To market, to market; Winter farmers' market opens Wednesday in Greenback

Melanie Tucker

If you can’t wait for the day when local farmers’ markets open their doors, a visit to Greenback may be in order this week.

That’s because a winter farmers’ market is making its debut, all starting on Wednesday, Jan. 11. Organizer Trish Dean of Eco-Rich Farms in Greenback said she kept hearing from shoppers how they missed their weekly market visits that typically run from late March into October — and then nothing.“When the markets close for the winter, our customers don’t know what to do,” she said.

“They are calling us constantly asking, ‘Where can we get your product?’Trish Dean and her husband Jeff are owners of Eco-Rich Farms and raise their crops, a variety of lettuces and herbs, using an aquaponic food production system. No herbicides, pesticides or other chemicals are used in this soilless system. They also raise tilapia. The fish waste provides a food source for the plants. Both grow together in the integrated system.

When it all comes together

Plans for the winter Greenback farmers’ market began back in August 2016, Dean said. She started asking around for a venue, one that would be inexpensive enough so farmers and also crafters could make a profit.
She found Wendy Tittsworth, owner of the Greeback Depot. Tittsworth was generous enough to provide the space at no cost.
With a location secured, Dean went about the business of recruiting vendors. She said she strived for variety and thinks she found it.
Alongside her at this winter farmers’ market will be Kelly Thomas, a resident of Sevierville, who makes flavored pasta. Then there’s Julie Fawn Boisseau-Craig. This long-time artist works in both porcelain and glass to create wearable art and also functional sculptures.
The list of participants also includes Century Harvest Farms in Greenback (grass-fed beef), J and M Windy Acres (eggs), Bread and Breakfast in Kingston, Sofie’s Handmade Soaps in Tellico Village, Maryville’s Southland Cafe, Janet Ratliff (knitting and homemade greeting cards) and The Granola Queen in Tellico Village.
Hours for the market will be from 9 a.m. to 1 p.m. on Wednesdays starting Jan. 11. Dean said plans are to continue weekly to March inside the Greenback Depot and then move outdoors.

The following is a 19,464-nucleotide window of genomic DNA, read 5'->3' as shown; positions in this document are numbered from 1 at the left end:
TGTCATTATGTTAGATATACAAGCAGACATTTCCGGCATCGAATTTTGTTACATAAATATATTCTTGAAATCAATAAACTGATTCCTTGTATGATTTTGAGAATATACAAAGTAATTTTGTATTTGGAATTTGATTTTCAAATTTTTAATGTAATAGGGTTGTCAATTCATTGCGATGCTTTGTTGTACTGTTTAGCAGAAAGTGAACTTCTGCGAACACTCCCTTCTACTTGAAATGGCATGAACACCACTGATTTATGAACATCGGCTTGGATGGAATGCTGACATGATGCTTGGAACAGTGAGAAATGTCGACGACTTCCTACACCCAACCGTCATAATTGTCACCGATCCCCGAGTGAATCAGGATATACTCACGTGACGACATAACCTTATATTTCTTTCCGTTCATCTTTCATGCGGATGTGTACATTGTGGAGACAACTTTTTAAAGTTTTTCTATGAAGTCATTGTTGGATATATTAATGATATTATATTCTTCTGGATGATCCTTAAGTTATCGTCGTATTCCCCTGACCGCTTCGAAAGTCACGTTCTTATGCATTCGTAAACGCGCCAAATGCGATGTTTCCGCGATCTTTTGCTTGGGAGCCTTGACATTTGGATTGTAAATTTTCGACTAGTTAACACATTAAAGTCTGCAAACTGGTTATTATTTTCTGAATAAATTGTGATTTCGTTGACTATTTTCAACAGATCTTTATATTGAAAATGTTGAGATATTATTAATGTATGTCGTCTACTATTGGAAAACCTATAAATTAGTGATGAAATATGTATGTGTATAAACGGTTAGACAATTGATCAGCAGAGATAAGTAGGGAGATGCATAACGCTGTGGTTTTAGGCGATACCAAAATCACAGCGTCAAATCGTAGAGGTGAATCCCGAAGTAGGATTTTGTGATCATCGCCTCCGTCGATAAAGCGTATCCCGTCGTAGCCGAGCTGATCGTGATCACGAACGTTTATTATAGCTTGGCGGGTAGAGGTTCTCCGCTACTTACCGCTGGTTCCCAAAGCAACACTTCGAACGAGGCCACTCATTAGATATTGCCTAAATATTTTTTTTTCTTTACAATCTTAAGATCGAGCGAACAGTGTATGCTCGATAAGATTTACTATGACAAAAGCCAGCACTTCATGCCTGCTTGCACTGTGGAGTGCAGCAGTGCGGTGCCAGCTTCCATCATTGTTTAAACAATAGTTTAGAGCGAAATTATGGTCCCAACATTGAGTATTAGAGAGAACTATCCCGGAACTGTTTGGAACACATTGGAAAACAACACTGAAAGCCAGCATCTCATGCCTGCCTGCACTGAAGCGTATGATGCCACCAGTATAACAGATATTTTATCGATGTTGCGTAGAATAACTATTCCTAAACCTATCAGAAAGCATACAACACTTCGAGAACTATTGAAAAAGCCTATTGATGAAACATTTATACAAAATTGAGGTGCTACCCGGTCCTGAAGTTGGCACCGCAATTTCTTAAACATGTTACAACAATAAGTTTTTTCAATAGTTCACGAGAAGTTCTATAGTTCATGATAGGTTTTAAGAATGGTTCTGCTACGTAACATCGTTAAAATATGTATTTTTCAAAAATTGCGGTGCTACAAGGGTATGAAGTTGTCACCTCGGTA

Getting some variety

“I didn’t want to duplicate anything,” Dean said. “I want everybody to be able to go in there and be able to sell. When markets have the same thing, people get discouraged. Here, we have one of everything.”
There will even be a lunch area where shoppers can sit down and enjoy a sandwich or slice of cake and coffee.
Some of these vendors know each other from participating in the farmers’ market at Tellico Village. Dean will be managing it this coming season.
Boisseau-Craig is originally from California but said she has lived all over the country. She resides in Rockford and is working on her studio, Wild Pony Studio.
In addition to working in porcelain and glass, she often adds metals and woods to the mix. She has taught at Western Carolina University and Occonoluftee Institute for Cultural Art. She holds a master of fine arts degree.
She’s been an artist from a young age. “I did my first craft show when I was 12,” she said.
The idea of an off-season market excites this artist. “It’s just nice to have a place to sell in the winter. Most shows die down, and I am not at the point of doing the big shows in Florida.”
Thomas makes a variety of flavored pastas, going from making them as gifts into full-time production. This resident of Sevierville said she uses local ingredients whenever possible.
“I source the flavors from local farmers,” she said. “I have one pasta that I make with chili powder made with locally grown chili peppers.”
Many are new at the flavored pasta table so Thomas provides recipes on her website, She likes pairing pastas with fresh vegetables and olive oil.
Her products are also sold in specialty shops in Knoxville and surrounding areas. She participates in area farmers’ markets as well.
Thomas and the others are looking forward to the Greenback Farmers Market. Dean said there is room for more vendors.
This will be Thomas’ first time visiting Greenback. “It will be an adventure,” she said. Dean hopes her hard work pays off and shoppers will find what they are looking for.
“I wanted it to be nice from the start,” she said. “I want people to come, like it and return.”